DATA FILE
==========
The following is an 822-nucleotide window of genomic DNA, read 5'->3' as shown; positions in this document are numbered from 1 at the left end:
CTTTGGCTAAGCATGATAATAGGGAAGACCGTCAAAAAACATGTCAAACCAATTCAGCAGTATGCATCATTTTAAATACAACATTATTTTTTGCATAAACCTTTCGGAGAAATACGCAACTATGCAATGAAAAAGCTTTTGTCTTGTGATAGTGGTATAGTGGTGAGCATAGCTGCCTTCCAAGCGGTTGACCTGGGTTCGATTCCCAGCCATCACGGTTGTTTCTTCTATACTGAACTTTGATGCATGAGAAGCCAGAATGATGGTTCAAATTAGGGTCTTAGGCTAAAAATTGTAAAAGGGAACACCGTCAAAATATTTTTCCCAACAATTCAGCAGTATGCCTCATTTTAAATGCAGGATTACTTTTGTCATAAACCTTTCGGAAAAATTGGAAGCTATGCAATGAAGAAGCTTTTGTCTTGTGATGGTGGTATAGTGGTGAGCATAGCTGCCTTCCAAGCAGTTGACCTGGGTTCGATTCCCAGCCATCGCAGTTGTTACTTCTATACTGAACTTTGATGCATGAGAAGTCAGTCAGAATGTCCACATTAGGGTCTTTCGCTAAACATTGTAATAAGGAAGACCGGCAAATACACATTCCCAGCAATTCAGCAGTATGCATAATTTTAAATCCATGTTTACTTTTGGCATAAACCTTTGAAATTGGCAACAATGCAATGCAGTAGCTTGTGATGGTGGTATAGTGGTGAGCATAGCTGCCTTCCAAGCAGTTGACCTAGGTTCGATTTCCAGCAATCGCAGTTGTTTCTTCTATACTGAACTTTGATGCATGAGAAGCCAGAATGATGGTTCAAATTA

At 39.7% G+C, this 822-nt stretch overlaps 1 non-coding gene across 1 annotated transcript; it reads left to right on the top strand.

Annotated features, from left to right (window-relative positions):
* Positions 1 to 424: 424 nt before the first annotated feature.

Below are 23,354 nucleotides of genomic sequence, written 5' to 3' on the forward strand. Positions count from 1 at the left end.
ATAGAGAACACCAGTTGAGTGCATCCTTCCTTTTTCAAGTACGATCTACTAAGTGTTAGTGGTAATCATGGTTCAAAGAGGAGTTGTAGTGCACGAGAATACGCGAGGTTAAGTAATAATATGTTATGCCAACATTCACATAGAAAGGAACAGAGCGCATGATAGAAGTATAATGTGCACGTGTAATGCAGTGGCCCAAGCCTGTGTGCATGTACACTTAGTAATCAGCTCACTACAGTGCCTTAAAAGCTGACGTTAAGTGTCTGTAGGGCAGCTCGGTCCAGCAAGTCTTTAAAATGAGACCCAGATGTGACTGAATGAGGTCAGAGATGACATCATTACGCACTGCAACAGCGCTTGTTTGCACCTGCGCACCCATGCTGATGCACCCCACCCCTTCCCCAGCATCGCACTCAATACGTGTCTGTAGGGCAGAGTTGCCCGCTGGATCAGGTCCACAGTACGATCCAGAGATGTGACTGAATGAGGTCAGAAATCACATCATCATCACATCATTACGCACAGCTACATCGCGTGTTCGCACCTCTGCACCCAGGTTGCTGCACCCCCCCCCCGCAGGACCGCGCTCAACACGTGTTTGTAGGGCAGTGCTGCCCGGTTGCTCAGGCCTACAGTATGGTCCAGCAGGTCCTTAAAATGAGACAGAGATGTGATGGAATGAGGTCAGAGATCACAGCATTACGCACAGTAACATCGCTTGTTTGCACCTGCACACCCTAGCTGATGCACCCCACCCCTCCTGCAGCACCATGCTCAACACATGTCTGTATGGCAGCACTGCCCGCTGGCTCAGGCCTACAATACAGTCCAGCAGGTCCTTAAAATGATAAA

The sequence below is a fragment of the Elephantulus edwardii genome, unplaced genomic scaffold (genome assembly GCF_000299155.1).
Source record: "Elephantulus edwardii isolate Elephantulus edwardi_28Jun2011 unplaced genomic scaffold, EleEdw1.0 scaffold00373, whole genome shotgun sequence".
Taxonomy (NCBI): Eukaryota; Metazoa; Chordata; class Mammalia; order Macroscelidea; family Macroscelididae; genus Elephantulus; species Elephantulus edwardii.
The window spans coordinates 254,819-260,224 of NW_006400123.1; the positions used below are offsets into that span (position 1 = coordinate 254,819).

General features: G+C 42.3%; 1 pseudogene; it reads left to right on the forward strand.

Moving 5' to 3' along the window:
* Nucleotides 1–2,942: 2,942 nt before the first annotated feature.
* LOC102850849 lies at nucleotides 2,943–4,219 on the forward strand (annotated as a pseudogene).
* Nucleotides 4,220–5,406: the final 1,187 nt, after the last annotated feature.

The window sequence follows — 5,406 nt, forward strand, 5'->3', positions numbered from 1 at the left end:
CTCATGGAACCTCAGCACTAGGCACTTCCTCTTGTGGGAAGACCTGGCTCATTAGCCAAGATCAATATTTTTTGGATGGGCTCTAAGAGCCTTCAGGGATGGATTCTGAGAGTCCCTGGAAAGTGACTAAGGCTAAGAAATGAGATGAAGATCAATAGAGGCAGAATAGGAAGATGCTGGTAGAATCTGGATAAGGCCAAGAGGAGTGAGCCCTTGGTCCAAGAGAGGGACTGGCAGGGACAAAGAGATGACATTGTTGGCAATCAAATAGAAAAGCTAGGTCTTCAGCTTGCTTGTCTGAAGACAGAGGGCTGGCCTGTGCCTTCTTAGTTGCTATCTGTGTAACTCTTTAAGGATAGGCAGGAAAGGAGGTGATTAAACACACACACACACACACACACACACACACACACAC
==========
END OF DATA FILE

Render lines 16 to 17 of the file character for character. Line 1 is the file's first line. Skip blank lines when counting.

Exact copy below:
* Nucleotides 4,220–5,406: the final 1,187 nt, after the last annotated feature.

The window sequence follows — 5,406 nt, forward strand, 5'->3', positions numbered from 1 at the left end: